There’s a passage from A Tree Grows in Brooklyn that popped into my head yesterday morning, almost as soon as I woke up and inspected the contents of my fridge.
“There were times though, especially towards the end of a long cold dark winter, when, no matter how hungry Francie was, nothing tasted good. That was big pickle time…The pickle lasted all day. Francie sucked and nibbled on it. She didn’t exactly eat it. She just had it. When they had just bread and potatoes too many times at home, Francie’s thoughts went to dripping sour pickles. She didn’t know why, but after a day of the pickle, the bread and potatoes tasted good again. Yes, pickle day was something to look forward to.”
That was yesterday. Except for me it wasn’t a pickle. When I looked into my fridge and saw one-and-a-half eggplants and a box of tomato soup, my thoughts turned immediately to my favorite ham sandwich ever, from Pierre Oteiza.
Paris is famous for sandwiches, quite rightly, since the bread hereabouts is pretty spectacular. But I do find that sometimes bakeries, in making their sandwiches, assume that because the bread is so good (well, almost always so good), they don’t have to put good stuff ON the bread. It makes me disproportionately angry to get a sandwich consisting of a baguette, one slice of pale packaged ham and one slice of sad packaged cheese.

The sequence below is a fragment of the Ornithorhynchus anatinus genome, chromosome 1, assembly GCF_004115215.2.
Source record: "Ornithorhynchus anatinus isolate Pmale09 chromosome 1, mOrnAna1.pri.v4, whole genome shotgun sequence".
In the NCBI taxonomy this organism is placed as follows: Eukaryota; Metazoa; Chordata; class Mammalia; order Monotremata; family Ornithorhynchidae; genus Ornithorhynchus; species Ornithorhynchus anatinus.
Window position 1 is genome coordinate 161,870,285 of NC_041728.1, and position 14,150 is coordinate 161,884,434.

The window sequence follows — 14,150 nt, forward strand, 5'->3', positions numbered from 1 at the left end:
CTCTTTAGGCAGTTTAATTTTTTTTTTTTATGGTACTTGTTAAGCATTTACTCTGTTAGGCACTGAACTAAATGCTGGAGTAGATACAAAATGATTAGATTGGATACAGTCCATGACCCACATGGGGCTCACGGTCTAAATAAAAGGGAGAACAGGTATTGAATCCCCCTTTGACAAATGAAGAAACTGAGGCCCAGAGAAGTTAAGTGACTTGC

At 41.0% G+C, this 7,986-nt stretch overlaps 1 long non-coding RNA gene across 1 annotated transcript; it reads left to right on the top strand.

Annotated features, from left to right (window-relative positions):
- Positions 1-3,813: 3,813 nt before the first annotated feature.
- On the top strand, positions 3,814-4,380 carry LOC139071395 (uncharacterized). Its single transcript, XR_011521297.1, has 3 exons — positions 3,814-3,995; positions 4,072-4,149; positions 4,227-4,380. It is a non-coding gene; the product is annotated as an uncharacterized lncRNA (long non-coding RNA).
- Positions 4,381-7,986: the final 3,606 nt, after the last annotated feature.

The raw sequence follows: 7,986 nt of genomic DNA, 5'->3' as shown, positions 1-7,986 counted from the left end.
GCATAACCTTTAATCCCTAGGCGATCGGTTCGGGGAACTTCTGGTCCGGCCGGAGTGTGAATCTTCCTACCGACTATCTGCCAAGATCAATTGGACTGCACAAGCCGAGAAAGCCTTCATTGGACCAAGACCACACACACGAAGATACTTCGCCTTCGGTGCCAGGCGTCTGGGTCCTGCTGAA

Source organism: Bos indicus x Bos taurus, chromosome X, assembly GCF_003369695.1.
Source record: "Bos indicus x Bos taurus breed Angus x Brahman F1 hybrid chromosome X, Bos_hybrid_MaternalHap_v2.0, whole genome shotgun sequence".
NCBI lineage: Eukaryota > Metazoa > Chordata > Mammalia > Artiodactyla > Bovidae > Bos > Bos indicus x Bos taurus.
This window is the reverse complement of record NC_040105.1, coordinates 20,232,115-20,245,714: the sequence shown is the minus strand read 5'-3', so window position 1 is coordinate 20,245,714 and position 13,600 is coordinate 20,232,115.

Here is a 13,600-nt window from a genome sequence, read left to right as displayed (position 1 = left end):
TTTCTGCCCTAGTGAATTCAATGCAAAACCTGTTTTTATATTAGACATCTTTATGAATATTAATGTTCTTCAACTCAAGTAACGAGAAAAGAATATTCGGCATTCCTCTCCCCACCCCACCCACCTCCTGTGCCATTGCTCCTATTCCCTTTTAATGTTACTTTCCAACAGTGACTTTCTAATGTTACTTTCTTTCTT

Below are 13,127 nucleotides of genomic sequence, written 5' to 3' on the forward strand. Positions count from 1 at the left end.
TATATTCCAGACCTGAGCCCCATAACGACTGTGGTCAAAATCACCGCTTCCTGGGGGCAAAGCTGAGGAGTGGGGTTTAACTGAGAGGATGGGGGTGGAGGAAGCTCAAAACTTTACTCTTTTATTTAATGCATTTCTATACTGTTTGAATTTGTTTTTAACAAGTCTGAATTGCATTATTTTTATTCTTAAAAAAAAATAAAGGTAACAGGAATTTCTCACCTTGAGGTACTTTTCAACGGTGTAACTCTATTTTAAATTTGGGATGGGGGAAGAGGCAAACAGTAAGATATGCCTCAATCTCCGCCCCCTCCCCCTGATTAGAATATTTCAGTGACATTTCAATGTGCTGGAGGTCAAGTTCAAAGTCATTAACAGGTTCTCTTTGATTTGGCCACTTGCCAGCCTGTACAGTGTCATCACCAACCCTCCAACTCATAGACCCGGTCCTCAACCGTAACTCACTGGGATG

So when I finally went into Pierre Oteiza, which is a small boutique specializing in products from the Basque country, I was thrilled to discover that while their sandwiches are on lovely ciabatta, the focus is on the quality of the meat inside.
Maybe it’s my kosher upbringing, but I don’t think ham will ever stop being a novelty to me. It’s strange to me to actually buy it and keep it in my house, but for a treat, a Pierre Oteiza ham sandwich is the perfect thing. Plus it’s always a rewarding experience to go into the store, because the people who work there are incredibly friendly. It helps that it’s not a huge chain store like Paul next door or Pomme du Pain; the employees know and care about the products they’re selling. And sometimes they give you free samples of sausage when you’re kind enough to pay with coins. Yum.
My favorite thing about this sandwich is when I take a bite and half of the ham comes sliding right out. Or maybe it’s just that, basking as I am in the glow of sandwich love, it doesn’t bother me, as long as the contents of the sandwich don’t end up on the ground.
Yesterday after I bought my sandwich, I started walking, and I walked past a crowd of teenaged tourists eating sandwiches from Paul (which I don’t mean to unfairly malign, as they do very good work there). I felt like an insider with my Pierre Oteiza ham sandwich.
It’s fun to not feel like a tourist.
Zou bisou bisou bisou (to quote the new episode of Mad Men after a hiatus of 17 MONTHS),